by Julie Falzon
I’ve always been into old, vintage films. Films of bygone days with their stunning black and white aesthetics and their wonderful heroines. Being a lover of the 1930s, 1940s and 1950s especially, I’ve always been attracted to those like a magnet.
One of my favourite actresses was Hedy Lamarr. I used to watch her films and my teenage world was in awe of her beauty, her talent and charisma. She had this fascinating thing about her.
I’ve always been an advocate for women’s rights and equal pay, and a feminist in general, and nothing annoys me more that the stereotype that beautiful women don’t have a brain and are incapable of thinking.
So, imagine my delight when I found out more about her, and how she smashed that stereoptype into pieces.
She was born in November 1914 in Austria as Eva Kiesler, and started her film career in Czechoslovakia where she was married to a nazi sympathiser and arms merchant called Friedrich Mandl. The marriage, as you can guess, proved unsuccessful, Mandl being controlling to Hedy and preventing her from acting and keeping her nearly recluse in their home.
However, during their marriage, she listened and learned about advanced weaponry when he took her to all his business meetings to show her to his colleagues as a trophy.
She managed to flee to Paris and later London before eventually moving to the States after being offered a contract by Louis B. Mayer (head of MGM at the time). She then changed her stage name from Hedwig (Hedy) Kiesler to Hedy Lamarr. Her career in the states started in 1938 and she was presented as “the most beautiful woman in the world” by Mayer.
She made a sensation quite quickly. According to one viewer, when her face first appeared on the screen, « everyone gasped … Lamarr’s beauty literally took one’s breath away. »*
Her career blossomed and she was often cast as as the archetypal glamorous seductress of exotic origin.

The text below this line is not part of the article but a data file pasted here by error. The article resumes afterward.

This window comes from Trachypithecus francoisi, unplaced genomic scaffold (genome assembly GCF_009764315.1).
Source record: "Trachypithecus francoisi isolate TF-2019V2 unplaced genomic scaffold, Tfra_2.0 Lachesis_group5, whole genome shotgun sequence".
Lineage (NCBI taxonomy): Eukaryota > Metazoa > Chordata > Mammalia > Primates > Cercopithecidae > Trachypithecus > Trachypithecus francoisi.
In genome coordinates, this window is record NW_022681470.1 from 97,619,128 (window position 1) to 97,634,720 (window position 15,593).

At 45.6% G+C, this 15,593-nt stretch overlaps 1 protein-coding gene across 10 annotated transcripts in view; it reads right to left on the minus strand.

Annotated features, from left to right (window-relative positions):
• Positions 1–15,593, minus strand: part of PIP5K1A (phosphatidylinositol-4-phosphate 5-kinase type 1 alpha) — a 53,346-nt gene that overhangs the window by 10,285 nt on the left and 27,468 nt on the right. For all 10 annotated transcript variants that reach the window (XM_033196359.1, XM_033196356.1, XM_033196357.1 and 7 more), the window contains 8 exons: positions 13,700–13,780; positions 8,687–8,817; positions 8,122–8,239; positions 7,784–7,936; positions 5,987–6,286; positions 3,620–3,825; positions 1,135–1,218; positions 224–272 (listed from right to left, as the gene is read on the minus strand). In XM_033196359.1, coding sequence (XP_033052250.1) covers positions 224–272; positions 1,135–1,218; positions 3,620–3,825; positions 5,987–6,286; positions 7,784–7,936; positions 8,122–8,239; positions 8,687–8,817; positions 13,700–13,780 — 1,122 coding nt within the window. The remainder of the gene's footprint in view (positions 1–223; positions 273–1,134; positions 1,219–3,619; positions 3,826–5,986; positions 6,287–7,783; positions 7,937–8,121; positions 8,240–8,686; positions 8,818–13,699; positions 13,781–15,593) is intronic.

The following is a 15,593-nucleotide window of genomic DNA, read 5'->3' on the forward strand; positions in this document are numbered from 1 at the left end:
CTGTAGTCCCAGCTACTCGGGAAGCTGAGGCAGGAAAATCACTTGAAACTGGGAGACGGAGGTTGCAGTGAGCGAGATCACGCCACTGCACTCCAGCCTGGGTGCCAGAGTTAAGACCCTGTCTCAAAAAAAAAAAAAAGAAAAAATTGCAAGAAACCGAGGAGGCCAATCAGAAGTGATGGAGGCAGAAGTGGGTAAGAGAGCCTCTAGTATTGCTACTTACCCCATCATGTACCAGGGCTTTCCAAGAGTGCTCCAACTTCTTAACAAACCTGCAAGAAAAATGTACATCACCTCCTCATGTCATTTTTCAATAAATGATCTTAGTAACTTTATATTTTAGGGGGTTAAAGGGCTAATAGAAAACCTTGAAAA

However, her off screen life was less glamorous. Hedy was feeling homesick and often lonely, and did not understand the audience fascination for her.
She felt very strongly about World War II and wanted to help as much as possible. She did use her status and fame to hep sell war bonds and did brilliantly, raising up to 7 million dollars in one evening !
Although she was mostly self taught, Hedy had a few hobbies and liked inventing things. Like previously stated, she had some knowledge in weaponry.
She found out that radio-controlled torpedoes, used in naval war, could easily be jammed and set off course. She then thought of creating a frequency-hopping signal that could not be tracked and formed an unbreakable code.
Along with co-inventor George Anthiel ( a pianist and composer,) she developed this « Secret Communications System » to help combat the Nazis in World War II and gave it as their war effort.
The invention was granted a patent in 1942 under the number 2,292,387, and under the names « Hedy Keisler Markey » and George Antheil for a « Secret Communications System. »
However this was not implemented straight away as it was difficult to do so. It was later used in 1962 on naval ships during the Cuban missile crisis and became widely used in many military applications.
But most importantly, the « spread spectrum » technology that Lamarr helped to invent would galvanize the digital communications boom, forming the technical backbone that makes cellular phones, fax machines and other wireless operations possible**
As often with many women contributions, History seems to have forgotten most of this. Hedy Lamarr received very little praise for her work at the time, and only in the recent years did she receive the recognition she deserves. She has shattered the beautiful woman stereotype and has showed her inventions were way ahead of their time.
In 1997, she and George Anthiel were honored with the Electronic Frontier Foundation (EFF) Pioneer Award. Later in the year, Lamarr became the first female recipient of the BULBIE™ Gnass Spirit of Achievement Award, a prestigious lifetime accomplishment prize for inventors that is dubbed « The Oscar of Inventing. »
In later years, Hedy became naturalised as an american citizen and published her autobiography (which proved controversial as she admitted that it was vastly fictional and not written by her) . She tried to return to the silver screen but it failed and she lived mostly recluse using her phone to communicate with the outside world. She was known to spend 6 to 7 hours on the phone most days!
She died in January 2000 in Florida. She was 85 years old.